Along with the growth on the internet came an increase in cell phone usage. Evolving from the clunky “bag phones” you may remember carrying in your car with practically a full size phone and an antenna stuck on the top of the car roof to phones that double as movie cameras and small computers today, cell phones have exploded along with the age of technology. One DINE innkeeper told me “I couldn’t believe it when the technology pundits told us that one day computers would fit into the palm of our hands.” With the explosion of cell phone use came mobile websites. In keeping with the way travelers search for information, DINE took their website mobile in 2015 or so.
Perhaps the biggest game changer for innkeepers throughout the world was the advent of online reservations. For years, the GDS (Global Distribution System) allowed travel agents to travel companies to book reservations and control inventory online. As additional vendors became involved, suddenly, online reservations were integrated into property management software and travelers could book reservations from an inns’ website 24/7. This meant that innkeepers might awake in the morning and find reservations having been made overnight. The concept was daunting for DINE innkeepers. Fear of controlling inventory, describing rooms to guests (after all, they’re all different), and loss of a “the personal touch” that DINE innkeepers are so famous for, created good reasons for resistance to integrating online reservations. However, as the demand grew for travelers to book online when they wanted, coupled with the ease for innkeepers of automating the reservations process, one by one DINE innkeepers added online reservations to their websites.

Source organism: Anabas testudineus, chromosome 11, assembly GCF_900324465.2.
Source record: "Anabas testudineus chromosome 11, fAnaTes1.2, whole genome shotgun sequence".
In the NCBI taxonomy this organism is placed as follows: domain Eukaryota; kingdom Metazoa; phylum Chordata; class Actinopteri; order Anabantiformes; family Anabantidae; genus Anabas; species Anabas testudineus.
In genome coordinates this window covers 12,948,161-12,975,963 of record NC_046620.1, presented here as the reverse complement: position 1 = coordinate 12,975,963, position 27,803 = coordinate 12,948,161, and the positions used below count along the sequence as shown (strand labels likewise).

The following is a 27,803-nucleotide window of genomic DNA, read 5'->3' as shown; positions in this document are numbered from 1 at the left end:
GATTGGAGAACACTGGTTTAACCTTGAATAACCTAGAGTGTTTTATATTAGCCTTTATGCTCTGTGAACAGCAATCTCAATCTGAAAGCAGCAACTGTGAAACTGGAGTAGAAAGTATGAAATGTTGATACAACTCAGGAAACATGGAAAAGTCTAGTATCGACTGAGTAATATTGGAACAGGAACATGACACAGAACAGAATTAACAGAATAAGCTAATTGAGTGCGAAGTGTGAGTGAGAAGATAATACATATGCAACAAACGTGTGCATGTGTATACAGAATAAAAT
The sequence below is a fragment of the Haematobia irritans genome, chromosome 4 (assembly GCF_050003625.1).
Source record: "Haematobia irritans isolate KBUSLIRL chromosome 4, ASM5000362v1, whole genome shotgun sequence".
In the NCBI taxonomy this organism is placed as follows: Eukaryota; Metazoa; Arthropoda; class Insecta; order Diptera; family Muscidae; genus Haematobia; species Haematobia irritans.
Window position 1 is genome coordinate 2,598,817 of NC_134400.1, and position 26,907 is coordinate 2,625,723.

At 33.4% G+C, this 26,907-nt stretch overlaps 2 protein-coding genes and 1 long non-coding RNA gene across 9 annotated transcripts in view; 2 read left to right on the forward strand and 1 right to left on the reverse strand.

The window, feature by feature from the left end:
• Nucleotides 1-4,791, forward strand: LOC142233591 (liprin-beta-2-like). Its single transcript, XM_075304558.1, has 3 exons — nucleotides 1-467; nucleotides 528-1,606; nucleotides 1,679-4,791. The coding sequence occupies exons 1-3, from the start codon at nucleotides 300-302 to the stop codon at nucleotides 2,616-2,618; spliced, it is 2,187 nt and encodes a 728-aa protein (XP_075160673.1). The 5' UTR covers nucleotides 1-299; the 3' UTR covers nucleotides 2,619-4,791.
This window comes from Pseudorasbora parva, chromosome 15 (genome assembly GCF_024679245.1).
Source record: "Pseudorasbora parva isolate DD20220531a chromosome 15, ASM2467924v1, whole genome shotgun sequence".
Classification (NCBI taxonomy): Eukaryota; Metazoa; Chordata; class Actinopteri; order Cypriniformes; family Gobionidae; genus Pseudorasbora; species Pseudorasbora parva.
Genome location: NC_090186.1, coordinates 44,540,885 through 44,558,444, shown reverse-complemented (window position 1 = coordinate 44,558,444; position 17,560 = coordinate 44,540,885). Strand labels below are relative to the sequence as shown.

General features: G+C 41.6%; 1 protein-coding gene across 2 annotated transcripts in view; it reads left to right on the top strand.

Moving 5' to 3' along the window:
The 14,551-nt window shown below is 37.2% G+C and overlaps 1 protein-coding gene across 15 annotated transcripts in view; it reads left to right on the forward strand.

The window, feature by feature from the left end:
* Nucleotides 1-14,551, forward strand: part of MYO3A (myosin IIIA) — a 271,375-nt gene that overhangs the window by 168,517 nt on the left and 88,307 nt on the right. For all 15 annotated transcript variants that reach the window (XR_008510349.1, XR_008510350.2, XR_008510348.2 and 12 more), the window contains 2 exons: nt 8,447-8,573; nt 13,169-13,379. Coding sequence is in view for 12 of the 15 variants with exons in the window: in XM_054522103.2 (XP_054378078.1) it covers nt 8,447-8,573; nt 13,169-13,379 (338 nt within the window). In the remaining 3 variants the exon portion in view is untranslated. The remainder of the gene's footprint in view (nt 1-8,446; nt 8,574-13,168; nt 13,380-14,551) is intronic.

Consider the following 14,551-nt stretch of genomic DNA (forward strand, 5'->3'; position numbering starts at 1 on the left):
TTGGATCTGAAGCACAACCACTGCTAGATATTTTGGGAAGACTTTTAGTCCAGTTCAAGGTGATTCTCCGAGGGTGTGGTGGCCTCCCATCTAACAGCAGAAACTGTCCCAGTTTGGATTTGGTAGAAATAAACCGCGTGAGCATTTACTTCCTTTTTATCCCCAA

Fast forward to today. Brochures have all but gone by the wayside, eliminating the time and expense of designing, printing, distributing and mailing them. Travelers prefer to go online for travel information. Distinctive Inns of New England and its members each have active Twitter, Instagram and Facebook campaigns with regular chances to get updates and feel good messages from your favorite DINE inns. Fear not, however, for those who still prefer the personal approach, especially on those rare occasions that social media goes down, innkeepers are reachable on the phone to answer questions and make reservations. It may go back before the early 19th century but the good old fashioned telephone is still a terrific way to make your reservation at any DINE property.
DINE recently updated its logo to better reflect the depth of the adventures travelers will find throughout DINE country.
Most importantly, when it comes time to booking, whether online or by phone, be sure to book directly with the DINE inn of your choice, not via one of the booking sites like Booking.com or Expedia. This way you’ll receive the most up-to-date information on availability plus the best price too.
In Connecticut: Inn at Harbor Hill Marina in Niantic
In Maine: Camden Maine Stay Inn in Camden and Inn at English Meadows in Kennebunkport.
In Massachusetts: Harbor Light Inn in Marblehead, Deerfield Inn in Historic Deerfield and Captain’s House Inn in Chatham on Cape Cod
In Vermont: Rabbit Hill Inn in Lower Waterford & Grafton Inn in Grafton
In New Hampshire: Manor on Golden Pond in Holderness & Chesterfield Inn in West Chesterfield